2. Keep an eye out for program alerts; summer work term postings can happen as early as December. Be prepared!
  3. Study all notes and information from prospective employers carefully; Damien found that presentations by the recruiting team gave examples of rubrics and questions later used during the interview process.
  4. Prepare the cover letter and application materials carefully; follow all requirements accurately.
  5. Be proactive; you may need to learn about a subject that is new to you but integral to the position. For example, Damien took the University of Alberta’s Indigenous Canada online course through Coursera to boost his knowledge on Indigenous issues. He also audited the methodology class in Political Science to get up to speed on policy work and empirical research. 
  6. Knowing as much about the position prior to placement helps; for a placement with government branches, Damien recommends studying how to write briefing notes and then practicing. 
  7. Use your co-op term as an opportunity to explore career options—ask questions and seek informational interviews to refine your own career goals.
  8. Damien notes that it’s also a good idea to find out about your employer’s hiring cycle while on your placement. Also, taking co-op towards the end of your studies means you don’t have too much classwork left to do.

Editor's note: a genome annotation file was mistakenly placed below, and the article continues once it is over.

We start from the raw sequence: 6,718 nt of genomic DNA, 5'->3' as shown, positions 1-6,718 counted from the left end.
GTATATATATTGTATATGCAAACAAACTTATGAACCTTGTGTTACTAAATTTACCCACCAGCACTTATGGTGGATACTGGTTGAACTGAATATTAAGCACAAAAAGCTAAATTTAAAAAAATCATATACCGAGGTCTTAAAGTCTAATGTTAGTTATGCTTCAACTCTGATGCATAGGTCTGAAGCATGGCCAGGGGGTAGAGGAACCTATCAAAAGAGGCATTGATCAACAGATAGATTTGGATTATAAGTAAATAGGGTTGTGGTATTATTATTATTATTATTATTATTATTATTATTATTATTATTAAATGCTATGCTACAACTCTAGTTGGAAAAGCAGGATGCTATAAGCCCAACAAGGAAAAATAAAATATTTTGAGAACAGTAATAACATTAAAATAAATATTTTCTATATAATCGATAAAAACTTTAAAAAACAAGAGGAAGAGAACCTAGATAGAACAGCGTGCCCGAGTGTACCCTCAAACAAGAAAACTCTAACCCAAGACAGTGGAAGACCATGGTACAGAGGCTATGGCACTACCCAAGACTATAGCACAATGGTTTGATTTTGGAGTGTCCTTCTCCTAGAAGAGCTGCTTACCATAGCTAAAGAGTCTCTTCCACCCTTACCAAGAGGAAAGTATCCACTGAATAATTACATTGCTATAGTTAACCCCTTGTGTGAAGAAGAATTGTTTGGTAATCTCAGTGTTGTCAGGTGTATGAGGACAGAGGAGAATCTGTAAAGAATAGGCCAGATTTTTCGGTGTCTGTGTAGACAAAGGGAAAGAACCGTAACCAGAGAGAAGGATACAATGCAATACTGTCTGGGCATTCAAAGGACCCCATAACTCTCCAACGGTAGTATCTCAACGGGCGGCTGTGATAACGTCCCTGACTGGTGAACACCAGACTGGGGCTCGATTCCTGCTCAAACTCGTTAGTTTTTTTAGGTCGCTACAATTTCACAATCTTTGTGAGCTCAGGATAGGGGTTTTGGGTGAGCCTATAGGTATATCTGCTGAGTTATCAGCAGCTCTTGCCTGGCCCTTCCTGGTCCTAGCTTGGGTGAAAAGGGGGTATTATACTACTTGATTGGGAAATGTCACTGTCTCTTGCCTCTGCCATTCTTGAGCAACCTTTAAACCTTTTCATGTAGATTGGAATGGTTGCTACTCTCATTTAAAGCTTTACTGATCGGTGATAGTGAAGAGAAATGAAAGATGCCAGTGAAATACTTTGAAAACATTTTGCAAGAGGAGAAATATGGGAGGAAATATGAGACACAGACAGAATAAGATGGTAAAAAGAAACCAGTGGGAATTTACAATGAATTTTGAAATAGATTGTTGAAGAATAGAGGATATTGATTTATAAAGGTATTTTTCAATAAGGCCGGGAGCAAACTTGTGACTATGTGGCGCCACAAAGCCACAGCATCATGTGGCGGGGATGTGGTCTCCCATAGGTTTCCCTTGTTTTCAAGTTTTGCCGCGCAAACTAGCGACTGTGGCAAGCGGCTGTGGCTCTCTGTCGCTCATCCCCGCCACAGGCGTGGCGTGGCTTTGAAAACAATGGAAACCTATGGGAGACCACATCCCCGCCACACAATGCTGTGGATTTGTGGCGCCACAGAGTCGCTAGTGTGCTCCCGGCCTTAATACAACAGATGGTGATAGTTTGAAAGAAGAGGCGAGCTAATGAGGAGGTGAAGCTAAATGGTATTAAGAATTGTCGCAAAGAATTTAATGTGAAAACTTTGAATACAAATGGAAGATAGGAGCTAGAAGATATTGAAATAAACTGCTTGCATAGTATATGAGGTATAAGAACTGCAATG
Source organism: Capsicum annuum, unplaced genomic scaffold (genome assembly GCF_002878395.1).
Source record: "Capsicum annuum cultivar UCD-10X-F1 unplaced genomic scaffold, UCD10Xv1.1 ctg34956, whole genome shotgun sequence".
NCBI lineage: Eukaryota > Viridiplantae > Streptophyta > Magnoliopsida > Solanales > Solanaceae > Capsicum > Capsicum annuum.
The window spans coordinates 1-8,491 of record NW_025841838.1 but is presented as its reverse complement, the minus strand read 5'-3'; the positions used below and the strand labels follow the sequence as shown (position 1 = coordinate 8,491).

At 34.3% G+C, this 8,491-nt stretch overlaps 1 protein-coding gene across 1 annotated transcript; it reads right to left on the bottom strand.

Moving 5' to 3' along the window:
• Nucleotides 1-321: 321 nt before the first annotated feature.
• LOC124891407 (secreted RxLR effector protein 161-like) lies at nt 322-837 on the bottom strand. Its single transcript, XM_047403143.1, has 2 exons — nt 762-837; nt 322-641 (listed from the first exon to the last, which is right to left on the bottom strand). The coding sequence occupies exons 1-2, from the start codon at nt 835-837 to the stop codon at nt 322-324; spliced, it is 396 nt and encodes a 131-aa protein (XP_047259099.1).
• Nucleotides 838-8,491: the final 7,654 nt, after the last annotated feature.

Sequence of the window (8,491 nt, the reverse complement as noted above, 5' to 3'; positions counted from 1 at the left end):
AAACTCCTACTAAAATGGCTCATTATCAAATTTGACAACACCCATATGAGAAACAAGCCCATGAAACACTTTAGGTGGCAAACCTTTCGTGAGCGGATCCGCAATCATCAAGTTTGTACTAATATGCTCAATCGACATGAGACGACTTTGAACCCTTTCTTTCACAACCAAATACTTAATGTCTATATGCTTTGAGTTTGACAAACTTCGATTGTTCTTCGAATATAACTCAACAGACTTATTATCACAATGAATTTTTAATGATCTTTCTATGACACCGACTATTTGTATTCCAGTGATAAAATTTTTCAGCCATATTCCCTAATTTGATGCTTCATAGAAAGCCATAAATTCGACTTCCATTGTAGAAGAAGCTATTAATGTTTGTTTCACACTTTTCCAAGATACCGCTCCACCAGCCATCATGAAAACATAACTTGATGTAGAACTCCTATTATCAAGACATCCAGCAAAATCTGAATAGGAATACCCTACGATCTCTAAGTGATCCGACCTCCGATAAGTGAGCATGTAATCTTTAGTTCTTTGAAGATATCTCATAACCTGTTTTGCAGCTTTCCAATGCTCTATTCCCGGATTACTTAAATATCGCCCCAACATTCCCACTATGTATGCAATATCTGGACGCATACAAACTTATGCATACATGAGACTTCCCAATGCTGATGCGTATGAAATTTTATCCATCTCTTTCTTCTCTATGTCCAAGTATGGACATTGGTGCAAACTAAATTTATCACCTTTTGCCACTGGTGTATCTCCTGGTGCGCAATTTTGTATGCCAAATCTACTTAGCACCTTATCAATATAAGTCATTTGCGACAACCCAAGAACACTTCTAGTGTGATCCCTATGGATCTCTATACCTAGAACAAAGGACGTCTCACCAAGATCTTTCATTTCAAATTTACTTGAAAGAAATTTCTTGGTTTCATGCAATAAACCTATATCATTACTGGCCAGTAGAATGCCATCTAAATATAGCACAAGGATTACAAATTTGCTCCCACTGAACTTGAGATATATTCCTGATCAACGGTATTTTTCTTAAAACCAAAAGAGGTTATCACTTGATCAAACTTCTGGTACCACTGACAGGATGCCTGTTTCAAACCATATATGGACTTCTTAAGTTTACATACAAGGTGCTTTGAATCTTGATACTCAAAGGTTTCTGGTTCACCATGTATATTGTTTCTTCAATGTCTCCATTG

Study Philosophy at SFU

Holly Andersen, Philosophy Grad Chair

"Co-op is a wonderful opportunity for our students to use their skills in critical thinking, careful reading, analysis, and discussion in a broader setting. Policy analysis positions like Damien's are a fantastic way to put those philosophical skills to use.

While our faculty have the skillset to help students apply to Ph.D. programs, we really value the Co-op Coordinators in getting our students ready for other job applications. They take over where we have less experience and give MA students a great track for gaining skills and experience.

We don't pressure students into a Ph.D. program and support them making decisions about whether they want to continue in academic Philosophy. One key part of this is finding resources for those who decide not to continue in a Ph.D. program after their MA, or who are still unsure about an academic track.

This partnership with Co-op works well to support our students make a choice that is right for them."